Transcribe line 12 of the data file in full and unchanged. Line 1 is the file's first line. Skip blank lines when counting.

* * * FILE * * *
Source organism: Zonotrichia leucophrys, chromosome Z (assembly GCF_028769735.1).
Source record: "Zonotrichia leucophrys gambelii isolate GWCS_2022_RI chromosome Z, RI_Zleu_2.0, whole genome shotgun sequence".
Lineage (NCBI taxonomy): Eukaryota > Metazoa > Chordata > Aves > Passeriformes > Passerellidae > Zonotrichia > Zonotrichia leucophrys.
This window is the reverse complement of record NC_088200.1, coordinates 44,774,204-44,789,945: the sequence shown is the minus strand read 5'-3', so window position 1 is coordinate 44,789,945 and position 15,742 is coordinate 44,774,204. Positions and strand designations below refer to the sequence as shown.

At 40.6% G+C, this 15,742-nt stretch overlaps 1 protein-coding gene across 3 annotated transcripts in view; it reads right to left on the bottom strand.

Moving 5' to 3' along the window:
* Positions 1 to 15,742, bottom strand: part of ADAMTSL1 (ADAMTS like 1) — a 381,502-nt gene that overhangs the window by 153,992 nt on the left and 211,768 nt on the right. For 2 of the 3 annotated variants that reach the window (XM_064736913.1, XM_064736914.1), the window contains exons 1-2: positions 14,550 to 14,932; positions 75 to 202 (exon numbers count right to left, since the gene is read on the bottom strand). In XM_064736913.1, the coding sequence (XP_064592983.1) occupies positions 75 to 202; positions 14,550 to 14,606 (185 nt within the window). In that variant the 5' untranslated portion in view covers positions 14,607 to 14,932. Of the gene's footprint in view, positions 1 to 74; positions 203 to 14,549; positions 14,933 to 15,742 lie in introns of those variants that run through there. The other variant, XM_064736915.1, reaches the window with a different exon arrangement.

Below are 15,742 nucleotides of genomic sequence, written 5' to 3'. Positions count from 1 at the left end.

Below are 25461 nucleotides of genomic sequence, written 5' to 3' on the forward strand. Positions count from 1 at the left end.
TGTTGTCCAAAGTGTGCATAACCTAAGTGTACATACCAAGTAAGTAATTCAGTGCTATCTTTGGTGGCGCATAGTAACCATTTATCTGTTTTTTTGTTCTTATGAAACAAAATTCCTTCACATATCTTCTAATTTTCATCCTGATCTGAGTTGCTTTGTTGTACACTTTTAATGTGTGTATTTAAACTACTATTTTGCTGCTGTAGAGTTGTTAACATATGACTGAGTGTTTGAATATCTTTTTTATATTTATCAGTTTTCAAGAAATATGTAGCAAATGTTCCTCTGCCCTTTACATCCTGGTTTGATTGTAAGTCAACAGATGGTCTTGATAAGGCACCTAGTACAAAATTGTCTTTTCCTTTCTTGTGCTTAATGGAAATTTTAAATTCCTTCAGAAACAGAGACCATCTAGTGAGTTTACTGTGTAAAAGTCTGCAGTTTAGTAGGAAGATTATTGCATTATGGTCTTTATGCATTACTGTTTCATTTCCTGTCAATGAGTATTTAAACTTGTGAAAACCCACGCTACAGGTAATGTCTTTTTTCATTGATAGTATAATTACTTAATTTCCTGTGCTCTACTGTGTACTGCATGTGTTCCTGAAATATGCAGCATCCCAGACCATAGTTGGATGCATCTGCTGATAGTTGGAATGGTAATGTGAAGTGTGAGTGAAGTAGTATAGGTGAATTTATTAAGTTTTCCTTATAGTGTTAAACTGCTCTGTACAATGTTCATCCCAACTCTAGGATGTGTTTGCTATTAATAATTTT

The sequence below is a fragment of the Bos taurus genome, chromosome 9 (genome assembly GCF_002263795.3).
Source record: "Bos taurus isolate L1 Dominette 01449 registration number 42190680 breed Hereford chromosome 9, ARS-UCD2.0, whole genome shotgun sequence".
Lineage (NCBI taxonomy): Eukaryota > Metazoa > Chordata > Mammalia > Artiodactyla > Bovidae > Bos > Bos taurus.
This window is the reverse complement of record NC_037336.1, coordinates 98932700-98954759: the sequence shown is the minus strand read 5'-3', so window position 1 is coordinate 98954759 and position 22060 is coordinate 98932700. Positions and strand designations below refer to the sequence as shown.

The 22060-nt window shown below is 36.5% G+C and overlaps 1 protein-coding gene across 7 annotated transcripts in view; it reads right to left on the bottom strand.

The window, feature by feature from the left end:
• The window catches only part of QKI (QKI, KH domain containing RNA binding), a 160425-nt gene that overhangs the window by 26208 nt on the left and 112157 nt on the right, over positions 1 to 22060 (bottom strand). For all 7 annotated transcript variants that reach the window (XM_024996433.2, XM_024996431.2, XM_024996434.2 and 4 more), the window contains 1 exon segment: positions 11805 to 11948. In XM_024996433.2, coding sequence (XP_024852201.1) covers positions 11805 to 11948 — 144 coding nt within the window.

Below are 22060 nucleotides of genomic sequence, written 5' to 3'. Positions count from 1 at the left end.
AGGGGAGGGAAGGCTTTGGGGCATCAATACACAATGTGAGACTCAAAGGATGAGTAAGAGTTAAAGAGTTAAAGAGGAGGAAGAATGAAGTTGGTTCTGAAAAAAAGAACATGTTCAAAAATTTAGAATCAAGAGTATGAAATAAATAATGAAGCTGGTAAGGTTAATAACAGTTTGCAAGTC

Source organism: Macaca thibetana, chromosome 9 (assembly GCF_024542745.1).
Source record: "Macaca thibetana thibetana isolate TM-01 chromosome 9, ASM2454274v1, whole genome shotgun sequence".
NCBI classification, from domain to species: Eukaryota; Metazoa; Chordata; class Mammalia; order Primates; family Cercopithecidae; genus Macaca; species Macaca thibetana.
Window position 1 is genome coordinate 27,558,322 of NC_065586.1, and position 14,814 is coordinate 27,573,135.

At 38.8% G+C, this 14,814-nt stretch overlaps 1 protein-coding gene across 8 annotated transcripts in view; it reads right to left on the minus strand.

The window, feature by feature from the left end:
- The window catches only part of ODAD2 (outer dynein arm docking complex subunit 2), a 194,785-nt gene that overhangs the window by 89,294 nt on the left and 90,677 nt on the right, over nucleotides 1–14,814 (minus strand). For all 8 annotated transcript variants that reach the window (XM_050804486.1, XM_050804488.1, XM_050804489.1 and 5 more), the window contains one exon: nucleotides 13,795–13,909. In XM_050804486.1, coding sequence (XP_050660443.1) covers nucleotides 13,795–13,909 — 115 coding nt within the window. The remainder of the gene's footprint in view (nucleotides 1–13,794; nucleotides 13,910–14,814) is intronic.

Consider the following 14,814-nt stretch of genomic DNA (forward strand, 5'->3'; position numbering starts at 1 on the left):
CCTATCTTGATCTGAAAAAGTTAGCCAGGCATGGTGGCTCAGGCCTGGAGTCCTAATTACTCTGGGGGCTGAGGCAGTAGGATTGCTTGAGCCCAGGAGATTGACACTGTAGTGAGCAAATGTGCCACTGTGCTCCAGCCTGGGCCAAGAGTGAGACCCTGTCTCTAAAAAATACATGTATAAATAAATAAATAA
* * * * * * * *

Source record: "Bos taurus isolate L1 Dominette 01449 registration number 42190680 breed Hereford chromosome 9, ARS-UCD2.0, whole genome shotgun sequence".